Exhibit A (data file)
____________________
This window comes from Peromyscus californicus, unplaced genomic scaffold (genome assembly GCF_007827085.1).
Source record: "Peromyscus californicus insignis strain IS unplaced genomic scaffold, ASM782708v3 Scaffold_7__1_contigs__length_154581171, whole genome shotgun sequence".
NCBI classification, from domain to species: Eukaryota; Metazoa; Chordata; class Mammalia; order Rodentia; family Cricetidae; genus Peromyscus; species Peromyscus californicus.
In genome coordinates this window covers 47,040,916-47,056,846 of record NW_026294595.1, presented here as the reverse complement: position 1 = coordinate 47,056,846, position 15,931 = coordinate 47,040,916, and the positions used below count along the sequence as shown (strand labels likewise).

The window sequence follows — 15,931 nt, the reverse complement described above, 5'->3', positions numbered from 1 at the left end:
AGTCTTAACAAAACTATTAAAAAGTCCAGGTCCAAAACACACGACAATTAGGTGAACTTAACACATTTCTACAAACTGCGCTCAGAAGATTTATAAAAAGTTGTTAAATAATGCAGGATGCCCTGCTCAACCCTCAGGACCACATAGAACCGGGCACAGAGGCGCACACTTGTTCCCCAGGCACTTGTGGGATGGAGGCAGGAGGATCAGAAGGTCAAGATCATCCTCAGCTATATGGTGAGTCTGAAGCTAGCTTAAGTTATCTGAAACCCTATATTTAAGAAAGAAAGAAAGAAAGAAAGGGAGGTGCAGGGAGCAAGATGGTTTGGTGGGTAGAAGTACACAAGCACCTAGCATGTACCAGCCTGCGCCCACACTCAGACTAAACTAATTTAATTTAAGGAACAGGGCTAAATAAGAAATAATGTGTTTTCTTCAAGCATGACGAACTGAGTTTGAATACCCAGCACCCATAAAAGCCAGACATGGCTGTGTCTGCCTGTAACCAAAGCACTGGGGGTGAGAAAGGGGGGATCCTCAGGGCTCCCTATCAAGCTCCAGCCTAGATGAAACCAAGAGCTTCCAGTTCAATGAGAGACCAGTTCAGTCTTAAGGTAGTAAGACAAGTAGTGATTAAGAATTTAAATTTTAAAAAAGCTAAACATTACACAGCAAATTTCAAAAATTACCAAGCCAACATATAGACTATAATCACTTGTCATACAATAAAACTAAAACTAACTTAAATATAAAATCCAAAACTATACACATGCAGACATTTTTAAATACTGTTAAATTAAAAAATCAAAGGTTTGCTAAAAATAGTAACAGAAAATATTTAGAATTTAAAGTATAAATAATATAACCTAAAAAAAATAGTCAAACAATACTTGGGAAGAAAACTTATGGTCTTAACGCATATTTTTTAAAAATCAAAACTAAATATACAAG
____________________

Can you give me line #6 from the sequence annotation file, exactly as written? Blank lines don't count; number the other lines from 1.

AGTCTTAACAAAACTATTAAAAAGTCCAGGTCCAAAACACACGACAATTAGGTGAACTTAACACATTTCTACAAACTGCGCTCAGAAGATTTATAAAAAGTTGTTAAATAATGCAGGATGCCCTGCTCAACCCTCAGGACCACATAGAACCGGGCACAGAGGCGCACACTTGTTCCCCAGGCACTTGTGGGATGGAGGCAGGAGGATCAGAAGGTCAAGATCATCCTCAGCTATATGGTGAGTCTGAAGCTAGCTTAAGTTATCTGAAACCCTATATTTAAGAAAGAAAGAAAGAAAGAAAGGGAGGTGCAGGGAGCAAGATGGTTTGGTGGGTAGAAGTACACAAGCACCTAGCATGTACCAGCCTGCGCCCACACTCAGACTAAACTAATTTAATTTAAGGAACAGGGCTAAATAAGAAATAATGTGTTTTCTTCAAGCATGACGAACTGAGTTTGAATACCCAGCACCCATAAAAGCCAGACATGGCTGTGTCTGCCTGTAACCAAAGCACTGGGGGTGAGAAAGGGGGGATCCTCAGGGCTCCCTATCAAGCTCCAGCCTAGATGAAACCAAGAGCTTCCAGTTCAATGAGAGACCAGTTCAGTCTTAAGGTAGTAAGACAAGTAGTGATTAAGAATTTAAATTTTAAAAAAGCTAAACATTACACAGCAAATTTCAAAAATTACCAAGCCAACATATAGACTATAATCACTTGTCATACAATAAAACTAAAACTAACTTAAATATAAAATCCAAAACTATACACATGCAGACATTTTTAAATACTGTTAAATTAAAAAATCAAAGGTTTGCTAAAAATAGTAACAGAAAATATTTAGAATTTAAAGTATAAATAATATAACCTAAAAAAAATAGTCAAACAATACTTGGGAAGAAAACTTATGGTCTTAACGCATATTTTTTAAAAATCAAAACTAAATATACAAG